This information can then be used to make changes that will help to reduce emissions. This includes switching to energy-efficient appliances or installing solar panels. 

Additionally, some utility companies offer programs that allow customers with smart meters to receive payments for reducing their energy usage during peak demand periods.

Improve Safety

Another benefit of smart meters is that they can improve safety by providing utilities with information about power outages and potential hazards, such as downed power lines. This information can then be used to dispatch crews more quickly and efficiently in order to restore power or fix the hazard. 

Additionally, smart meters equipped with remote disconnect capabilities can help to prevent dangerous situations by allowing utilities to remotely shut off power to a customer’s home in the event of an emergency

Cons of Smart Meters

Health Risks

One of the primary concerns about smart meters is that they emit electromagnetic radiation (EMR). EMR is a type of energy that is emitted by electrical devices, and it has been linked to a variety of health problems, including cancer, fatigue, headaches, and insomnia. 

While the exact level of EMR emission by smart meters is relatively low. Some people are concerned that long-term exposure could be harmful.

Privacy Concerns

Another concern about smart meters is that they could violate our privacy. Smart meters collect data about our energy usage. Moreover, this data could potentially track our activities or even our location.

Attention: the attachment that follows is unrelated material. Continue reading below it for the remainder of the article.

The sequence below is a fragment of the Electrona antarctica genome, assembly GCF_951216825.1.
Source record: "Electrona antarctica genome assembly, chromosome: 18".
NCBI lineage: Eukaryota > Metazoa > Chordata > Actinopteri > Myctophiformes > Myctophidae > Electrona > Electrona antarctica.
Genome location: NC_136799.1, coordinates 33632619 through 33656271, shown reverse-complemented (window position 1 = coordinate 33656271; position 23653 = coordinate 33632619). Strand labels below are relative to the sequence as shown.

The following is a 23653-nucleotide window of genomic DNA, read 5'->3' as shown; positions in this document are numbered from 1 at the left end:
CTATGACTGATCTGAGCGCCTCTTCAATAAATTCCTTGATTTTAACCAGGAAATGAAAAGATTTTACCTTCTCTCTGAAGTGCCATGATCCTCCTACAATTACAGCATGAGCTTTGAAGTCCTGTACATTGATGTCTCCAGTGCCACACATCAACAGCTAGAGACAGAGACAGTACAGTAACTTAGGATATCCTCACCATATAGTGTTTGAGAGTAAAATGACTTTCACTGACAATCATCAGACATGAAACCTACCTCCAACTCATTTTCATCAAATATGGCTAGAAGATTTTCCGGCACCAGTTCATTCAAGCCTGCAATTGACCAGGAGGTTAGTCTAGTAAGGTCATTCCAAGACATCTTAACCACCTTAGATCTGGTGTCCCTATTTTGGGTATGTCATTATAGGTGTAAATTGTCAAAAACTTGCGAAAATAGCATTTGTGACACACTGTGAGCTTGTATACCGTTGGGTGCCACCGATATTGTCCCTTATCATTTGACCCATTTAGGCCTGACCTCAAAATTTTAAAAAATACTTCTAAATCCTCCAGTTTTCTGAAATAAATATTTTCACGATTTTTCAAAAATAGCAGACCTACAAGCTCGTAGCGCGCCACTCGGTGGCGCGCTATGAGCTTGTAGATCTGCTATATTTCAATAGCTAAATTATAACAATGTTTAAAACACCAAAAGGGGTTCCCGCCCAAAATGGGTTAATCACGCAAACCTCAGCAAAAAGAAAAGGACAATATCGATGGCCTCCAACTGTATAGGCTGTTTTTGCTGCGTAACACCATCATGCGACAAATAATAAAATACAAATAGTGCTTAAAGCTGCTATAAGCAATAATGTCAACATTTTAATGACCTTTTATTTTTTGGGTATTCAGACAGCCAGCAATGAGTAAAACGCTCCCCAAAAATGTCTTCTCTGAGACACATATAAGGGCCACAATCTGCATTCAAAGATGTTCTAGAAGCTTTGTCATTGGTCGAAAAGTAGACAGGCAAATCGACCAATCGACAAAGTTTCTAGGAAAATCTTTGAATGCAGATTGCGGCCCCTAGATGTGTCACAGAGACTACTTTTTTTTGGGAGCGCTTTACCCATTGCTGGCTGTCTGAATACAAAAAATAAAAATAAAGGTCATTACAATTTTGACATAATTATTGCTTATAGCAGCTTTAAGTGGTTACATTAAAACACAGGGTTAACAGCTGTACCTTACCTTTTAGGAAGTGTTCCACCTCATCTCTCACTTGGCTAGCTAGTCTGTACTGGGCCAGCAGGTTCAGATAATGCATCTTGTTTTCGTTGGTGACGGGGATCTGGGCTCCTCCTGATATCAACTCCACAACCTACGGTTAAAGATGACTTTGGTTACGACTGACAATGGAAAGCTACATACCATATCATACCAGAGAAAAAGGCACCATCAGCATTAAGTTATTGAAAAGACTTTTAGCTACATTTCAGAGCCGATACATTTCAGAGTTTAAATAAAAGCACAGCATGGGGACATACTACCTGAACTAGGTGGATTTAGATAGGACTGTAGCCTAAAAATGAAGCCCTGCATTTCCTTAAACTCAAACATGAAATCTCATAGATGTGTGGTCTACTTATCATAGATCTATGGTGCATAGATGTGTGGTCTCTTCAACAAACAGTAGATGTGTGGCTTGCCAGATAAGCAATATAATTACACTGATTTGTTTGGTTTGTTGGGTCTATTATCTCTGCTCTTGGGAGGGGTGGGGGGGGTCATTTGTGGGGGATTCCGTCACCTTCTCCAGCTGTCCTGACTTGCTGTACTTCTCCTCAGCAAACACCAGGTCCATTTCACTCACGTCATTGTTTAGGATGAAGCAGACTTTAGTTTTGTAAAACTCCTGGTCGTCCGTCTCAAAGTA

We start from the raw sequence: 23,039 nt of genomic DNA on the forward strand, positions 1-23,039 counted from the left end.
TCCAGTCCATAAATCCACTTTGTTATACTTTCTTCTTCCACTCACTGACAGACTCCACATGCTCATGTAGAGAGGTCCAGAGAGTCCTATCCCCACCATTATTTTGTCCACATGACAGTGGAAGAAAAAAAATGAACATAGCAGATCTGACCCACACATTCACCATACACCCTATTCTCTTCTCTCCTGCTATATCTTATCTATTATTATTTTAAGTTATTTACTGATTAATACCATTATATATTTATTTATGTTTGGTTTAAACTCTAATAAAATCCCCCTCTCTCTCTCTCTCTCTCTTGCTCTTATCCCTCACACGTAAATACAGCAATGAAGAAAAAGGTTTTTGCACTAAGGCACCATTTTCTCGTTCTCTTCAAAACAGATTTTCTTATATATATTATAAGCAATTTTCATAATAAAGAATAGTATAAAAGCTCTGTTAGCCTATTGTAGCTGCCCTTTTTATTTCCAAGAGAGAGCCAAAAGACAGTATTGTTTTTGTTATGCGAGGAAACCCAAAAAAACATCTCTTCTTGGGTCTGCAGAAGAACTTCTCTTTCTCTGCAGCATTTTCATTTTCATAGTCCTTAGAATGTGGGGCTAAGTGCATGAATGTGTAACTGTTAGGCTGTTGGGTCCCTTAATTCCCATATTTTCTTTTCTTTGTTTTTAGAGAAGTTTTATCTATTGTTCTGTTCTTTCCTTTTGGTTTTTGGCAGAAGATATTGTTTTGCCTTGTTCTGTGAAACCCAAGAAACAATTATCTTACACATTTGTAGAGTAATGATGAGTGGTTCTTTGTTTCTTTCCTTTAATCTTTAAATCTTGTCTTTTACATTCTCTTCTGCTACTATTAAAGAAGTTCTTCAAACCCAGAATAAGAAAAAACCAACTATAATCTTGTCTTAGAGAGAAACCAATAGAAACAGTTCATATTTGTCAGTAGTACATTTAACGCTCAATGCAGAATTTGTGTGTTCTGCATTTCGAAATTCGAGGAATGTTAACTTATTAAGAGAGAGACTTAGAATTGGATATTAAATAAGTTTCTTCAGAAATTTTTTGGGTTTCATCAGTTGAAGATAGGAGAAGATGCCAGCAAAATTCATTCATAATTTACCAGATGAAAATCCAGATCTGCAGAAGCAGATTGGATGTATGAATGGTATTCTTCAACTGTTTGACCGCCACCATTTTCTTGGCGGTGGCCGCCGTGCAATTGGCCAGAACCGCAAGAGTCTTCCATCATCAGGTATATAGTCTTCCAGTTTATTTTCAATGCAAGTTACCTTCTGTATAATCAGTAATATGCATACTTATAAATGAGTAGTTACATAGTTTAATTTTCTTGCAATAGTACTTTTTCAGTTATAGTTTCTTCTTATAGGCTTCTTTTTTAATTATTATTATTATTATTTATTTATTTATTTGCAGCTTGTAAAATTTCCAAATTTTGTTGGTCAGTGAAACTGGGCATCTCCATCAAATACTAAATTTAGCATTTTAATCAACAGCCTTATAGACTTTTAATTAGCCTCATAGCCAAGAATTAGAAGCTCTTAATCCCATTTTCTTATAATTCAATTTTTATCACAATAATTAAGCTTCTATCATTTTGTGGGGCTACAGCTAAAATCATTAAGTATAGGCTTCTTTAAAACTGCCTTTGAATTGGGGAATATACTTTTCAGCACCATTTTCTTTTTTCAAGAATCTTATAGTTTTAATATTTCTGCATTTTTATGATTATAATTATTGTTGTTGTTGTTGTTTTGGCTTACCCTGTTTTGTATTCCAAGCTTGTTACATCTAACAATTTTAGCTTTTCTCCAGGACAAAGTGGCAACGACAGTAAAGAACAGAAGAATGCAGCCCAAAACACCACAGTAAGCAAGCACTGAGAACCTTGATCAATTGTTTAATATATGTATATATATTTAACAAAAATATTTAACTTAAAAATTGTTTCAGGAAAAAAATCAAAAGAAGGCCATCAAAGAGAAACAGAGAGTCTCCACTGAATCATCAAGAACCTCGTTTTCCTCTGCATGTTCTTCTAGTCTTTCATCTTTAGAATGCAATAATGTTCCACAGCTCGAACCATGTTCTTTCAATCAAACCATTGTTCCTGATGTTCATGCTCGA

If this data were to fall into the wrong hands, it could be used for identity theft, marketing purposes, or even espionage.

Hacking Concerns

Another concern about smart meters is that hackers could hack it. Hackers could potentially gain access to the data collected by smart meters and use it for malicious purposes. 

Additionally, hackers could also gain control of the meter itself and use it to disrupt the power grid or cause other problems.

Do I Need a Smart Meter in the UK?

At this time, only about 15% of households in the UK have a smart meter installed. However, the government has plans to install smart meters in all homes and businesses by the end of 2020. If you live in the UK, there is a good chance that you will eventually have a smart meter installed.

If you are thinking about getting a smart meter, you should first check with your energy supplier to see if they offer this service. Not all suppliers do, and some may charge a fee for the installation. 

Additionally, you should make sure that you understand how the meter works and what data it will collect before you have it installed.


Smart meters can offer a variety of benefits, including helping customers to save money and reducing environmental impact. However, there are also some concerns about smart meters, including health risks, privacy concerns, and hacking risks. 

If you live in the UK, it is likely that you will eventually have a smart meter installed. Before you have one installed, you should check with your energy supplier and make sure that you understand how the meter works and what data it will collect.

Also read: Why Is Wind Energy Unreliable?